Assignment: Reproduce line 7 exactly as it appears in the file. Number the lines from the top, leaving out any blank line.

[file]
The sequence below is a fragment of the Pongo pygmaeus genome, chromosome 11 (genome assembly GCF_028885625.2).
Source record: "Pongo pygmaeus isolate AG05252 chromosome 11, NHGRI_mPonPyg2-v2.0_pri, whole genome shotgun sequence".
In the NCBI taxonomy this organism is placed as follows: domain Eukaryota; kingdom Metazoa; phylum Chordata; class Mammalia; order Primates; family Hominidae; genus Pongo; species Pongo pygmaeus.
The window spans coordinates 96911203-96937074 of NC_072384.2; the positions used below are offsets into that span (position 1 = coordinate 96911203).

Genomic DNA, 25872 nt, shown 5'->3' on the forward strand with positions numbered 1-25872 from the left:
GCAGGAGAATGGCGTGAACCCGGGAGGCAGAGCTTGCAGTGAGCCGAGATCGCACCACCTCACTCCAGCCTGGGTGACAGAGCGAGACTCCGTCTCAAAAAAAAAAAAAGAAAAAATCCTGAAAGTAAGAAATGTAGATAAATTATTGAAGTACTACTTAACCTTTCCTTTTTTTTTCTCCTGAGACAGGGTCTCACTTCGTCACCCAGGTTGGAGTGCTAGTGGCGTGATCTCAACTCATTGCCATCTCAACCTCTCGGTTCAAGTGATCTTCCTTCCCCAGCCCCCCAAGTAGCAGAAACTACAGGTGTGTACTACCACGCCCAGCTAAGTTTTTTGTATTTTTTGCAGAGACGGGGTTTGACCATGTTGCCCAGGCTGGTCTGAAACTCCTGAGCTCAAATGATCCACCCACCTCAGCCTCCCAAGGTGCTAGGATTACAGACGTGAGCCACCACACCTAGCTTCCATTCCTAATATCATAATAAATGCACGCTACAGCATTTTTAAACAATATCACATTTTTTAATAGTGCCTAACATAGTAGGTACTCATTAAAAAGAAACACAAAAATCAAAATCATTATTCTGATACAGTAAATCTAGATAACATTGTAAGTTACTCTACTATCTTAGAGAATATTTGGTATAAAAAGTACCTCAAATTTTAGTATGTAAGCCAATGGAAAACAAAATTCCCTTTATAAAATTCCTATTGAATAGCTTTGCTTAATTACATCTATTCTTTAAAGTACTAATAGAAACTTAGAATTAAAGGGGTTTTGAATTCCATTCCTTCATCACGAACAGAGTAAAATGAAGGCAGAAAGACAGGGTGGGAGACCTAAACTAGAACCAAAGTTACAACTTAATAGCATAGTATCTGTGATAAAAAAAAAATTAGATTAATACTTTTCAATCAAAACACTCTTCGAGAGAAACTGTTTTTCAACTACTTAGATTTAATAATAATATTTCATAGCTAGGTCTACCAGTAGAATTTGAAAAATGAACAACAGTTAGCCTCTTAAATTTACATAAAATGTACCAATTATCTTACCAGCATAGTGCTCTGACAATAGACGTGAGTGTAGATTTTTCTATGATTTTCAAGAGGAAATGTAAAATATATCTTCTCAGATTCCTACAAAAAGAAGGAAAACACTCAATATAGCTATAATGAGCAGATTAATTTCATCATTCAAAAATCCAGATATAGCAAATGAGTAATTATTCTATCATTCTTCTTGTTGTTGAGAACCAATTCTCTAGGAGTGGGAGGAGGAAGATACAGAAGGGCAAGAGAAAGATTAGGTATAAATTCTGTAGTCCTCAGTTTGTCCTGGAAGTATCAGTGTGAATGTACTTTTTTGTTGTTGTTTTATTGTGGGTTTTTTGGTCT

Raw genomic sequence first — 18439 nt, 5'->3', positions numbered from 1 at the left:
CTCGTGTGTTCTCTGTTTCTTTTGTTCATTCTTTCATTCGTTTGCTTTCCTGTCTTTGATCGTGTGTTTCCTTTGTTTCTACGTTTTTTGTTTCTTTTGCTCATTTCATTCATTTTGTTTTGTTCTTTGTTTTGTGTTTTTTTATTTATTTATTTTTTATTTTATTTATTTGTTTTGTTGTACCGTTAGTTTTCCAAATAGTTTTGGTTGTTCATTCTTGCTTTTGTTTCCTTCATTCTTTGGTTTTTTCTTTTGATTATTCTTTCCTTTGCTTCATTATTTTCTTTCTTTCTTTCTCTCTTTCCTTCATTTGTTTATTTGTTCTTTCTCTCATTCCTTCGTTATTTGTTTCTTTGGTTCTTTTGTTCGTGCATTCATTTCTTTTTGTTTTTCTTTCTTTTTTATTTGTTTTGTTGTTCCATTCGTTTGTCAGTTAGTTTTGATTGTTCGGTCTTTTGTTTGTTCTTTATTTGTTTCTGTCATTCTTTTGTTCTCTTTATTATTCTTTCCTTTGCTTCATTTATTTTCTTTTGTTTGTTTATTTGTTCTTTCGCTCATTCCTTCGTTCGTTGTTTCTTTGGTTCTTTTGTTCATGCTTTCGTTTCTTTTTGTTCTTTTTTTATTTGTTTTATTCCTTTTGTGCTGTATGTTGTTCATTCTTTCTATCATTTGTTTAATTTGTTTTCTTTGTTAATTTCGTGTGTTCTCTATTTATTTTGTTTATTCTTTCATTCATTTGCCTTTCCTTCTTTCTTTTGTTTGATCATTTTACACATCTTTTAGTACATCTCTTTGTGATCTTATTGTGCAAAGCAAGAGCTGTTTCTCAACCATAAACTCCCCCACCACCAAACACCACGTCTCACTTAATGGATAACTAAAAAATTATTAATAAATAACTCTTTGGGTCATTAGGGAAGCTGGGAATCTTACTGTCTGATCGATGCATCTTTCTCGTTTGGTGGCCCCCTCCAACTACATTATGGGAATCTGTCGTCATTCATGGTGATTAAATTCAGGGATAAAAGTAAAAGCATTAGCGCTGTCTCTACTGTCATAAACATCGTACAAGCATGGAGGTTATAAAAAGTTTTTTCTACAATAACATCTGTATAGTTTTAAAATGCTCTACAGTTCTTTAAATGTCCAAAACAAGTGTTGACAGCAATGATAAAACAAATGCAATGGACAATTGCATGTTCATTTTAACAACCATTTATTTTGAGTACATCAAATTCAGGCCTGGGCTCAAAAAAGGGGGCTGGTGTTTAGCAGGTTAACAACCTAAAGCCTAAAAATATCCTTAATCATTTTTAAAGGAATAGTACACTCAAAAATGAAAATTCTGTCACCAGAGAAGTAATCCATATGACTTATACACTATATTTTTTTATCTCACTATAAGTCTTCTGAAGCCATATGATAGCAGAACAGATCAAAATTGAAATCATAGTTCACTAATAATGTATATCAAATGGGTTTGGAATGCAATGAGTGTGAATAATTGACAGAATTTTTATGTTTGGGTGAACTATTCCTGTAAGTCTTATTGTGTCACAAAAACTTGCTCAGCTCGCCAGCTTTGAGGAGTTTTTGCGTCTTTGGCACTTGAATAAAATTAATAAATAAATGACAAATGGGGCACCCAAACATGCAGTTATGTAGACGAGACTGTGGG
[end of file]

Raw genomic sequence first — 18439 nt, 5'->3', positions numbered from 1 at the left: